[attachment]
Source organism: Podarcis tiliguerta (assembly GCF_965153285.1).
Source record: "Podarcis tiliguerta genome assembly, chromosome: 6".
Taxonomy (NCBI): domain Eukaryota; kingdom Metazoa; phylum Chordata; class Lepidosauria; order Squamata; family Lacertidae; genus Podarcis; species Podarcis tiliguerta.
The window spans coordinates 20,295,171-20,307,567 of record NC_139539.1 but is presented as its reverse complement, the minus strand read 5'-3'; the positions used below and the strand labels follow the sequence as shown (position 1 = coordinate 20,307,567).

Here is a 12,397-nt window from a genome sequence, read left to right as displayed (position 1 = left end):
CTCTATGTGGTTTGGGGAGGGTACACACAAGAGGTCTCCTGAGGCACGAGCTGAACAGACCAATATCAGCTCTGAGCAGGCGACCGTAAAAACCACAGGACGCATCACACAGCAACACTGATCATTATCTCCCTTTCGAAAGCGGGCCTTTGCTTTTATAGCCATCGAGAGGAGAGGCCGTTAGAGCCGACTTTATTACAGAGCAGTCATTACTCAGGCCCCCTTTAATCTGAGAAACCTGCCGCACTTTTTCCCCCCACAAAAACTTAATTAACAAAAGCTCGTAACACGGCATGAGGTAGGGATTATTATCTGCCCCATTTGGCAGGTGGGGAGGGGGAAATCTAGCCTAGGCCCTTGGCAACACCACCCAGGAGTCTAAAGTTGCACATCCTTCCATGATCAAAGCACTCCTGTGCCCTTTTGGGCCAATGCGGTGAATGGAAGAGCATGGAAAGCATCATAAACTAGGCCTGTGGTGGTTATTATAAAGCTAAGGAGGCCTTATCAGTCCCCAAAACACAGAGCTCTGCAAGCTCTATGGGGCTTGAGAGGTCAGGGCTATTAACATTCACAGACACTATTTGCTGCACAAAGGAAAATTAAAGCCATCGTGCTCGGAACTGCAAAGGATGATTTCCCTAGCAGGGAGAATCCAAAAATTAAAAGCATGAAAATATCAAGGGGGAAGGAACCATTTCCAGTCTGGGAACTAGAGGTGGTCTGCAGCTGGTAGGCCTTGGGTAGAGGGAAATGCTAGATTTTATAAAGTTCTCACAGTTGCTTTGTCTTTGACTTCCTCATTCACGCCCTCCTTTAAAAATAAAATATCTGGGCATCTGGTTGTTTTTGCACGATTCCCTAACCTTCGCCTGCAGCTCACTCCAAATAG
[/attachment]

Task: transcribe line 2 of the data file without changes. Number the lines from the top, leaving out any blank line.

Source record: "Podarcis tiliguerta genome assembly, chromosome: 6".